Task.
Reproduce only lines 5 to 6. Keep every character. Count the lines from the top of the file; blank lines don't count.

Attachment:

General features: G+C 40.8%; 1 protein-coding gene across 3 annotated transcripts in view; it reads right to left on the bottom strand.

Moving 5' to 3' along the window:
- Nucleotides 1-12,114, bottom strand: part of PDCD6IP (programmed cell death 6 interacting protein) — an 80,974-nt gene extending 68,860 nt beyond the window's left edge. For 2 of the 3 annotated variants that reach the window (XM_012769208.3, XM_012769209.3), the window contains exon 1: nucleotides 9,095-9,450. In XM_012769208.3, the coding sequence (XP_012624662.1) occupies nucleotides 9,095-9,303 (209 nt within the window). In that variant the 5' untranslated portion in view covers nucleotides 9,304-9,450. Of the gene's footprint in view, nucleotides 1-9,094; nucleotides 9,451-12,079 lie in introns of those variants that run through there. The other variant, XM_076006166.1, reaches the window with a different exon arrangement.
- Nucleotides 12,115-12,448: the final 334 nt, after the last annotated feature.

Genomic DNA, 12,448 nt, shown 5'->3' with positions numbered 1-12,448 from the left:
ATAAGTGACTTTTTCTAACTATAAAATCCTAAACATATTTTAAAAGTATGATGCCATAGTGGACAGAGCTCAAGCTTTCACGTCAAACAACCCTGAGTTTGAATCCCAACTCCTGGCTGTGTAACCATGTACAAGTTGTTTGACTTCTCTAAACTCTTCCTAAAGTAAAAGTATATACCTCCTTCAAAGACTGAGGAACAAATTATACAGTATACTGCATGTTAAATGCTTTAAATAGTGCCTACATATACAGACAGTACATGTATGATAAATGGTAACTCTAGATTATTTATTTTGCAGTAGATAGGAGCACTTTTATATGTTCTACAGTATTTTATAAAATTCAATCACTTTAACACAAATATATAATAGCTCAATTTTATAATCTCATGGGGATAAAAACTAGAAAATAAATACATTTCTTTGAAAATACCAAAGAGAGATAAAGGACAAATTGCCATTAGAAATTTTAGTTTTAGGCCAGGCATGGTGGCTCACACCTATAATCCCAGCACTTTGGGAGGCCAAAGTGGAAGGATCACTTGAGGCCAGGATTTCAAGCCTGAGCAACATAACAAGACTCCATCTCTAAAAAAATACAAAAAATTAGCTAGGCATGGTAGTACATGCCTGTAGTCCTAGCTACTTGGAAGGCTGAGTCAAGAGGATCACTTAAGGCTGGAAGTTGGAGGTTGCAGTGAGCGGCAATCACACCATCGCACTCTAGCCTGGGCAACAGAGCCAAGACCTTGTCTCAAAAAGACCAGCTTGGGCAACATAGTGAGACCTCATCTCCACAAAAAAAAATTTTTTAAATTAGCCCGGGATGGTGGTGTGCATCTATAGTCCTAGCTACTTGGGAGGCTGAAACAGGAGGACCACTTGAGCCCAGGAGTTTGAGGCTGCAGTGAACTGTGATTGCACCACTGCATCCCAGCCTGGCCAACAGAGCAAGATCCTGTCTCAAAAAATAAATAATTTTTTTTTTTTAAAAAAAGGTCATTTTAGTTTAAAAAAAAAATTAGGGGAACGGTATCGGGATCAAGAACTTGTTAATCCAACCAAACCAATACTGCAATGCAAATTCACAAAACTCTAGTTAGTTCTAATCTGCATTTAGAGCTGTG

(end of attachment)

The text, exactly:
Genomic DNA, 12,448 nt, shown 5'->3' with positions numbered 1-12,448 from the left:
ATAAGTGACTTTTTCTAACTATAAAATCCTAAACATATTTTAAAAGTATGATGCCATAGTGGACAGAGCTCAAGCTTTCACGTCAAACAACCCTGAGTTTGAATCCCAACTCCTGGCTGTGTAACCATGTACAAGTTGTTTGACTTCTCTAAACTCTTCCTAAAGTAAAAGTATATACCTCCTTCAAAGACTGAGGAACAAATTATACAGTATACTGCATGTTAAATGCTTTAAATAGTGCCTACATATACAGACAGTACATGTATGATAAATGGTAACTCTAGATTATTTATTTTGCAGTAGATAGGAGCACTTTTATATGTTCTACAGTATTTTATAAAATTCAATCACTTTAACACAAATATATAATAGCTCAATTTTATAATCTCATGGGGATAAAAACTAGAAAATAAATACATTTCTTTGAAAATACCAAAGAGAGATAAAGGACAAATTGCCATTAGAAATTTTAGTTTTAGGCCAGGCATGGTGGCTCACACCTATAATCCCAGCACTTTGGGAGGCCAAAGTGGAAGGATCACTTGAGGCCAGGATTTCAAGCCTGAGCAACATAACAAGACTCCATCTCTAAAAAAATACAAAAAATTAGCTAGGCATGGTAGTACATGCCTGTAGTCCTAGCTACTTGGAAGGCTGAGTCAAGAGGATCACTTAAGGCTGGAAGTTGGAGGTTGCAGTGAGCGGCAATCACACCATCGCACTCTAGCCTGGGCAACAGAGCCAAGACCTTGTCTCAAAAAGACCAGCTTGGGCAACATAGTGAGACCTCATCTCCACAAAAAAAAATTTTTTAAATTAGCCCGGGATGGTGGTGTGCATCTATAGTCCTAGCTACTTGGGAGGCTGAAACAGGAGGACCACTTGAGCCCAGGAGTTTGAGGCTGCAGTGAACTGTGATTGCACCACTGCATCCCAGCCTGGCCAACAGAGCAAGATCCTGTCTCAAAAAATAAATAATTTTTTTTTTTTAAAAAAAGGTCATTTTAGTTTAAAAAAAAAATTAGGGGAACGGTATCGGGATCAAGAACTTGTTAATCCAACCAAACCAATACTGCAATGCAAATTCACAAAACTCTAGTTAGTTCTAATCTGCATTTAGAGCTGTG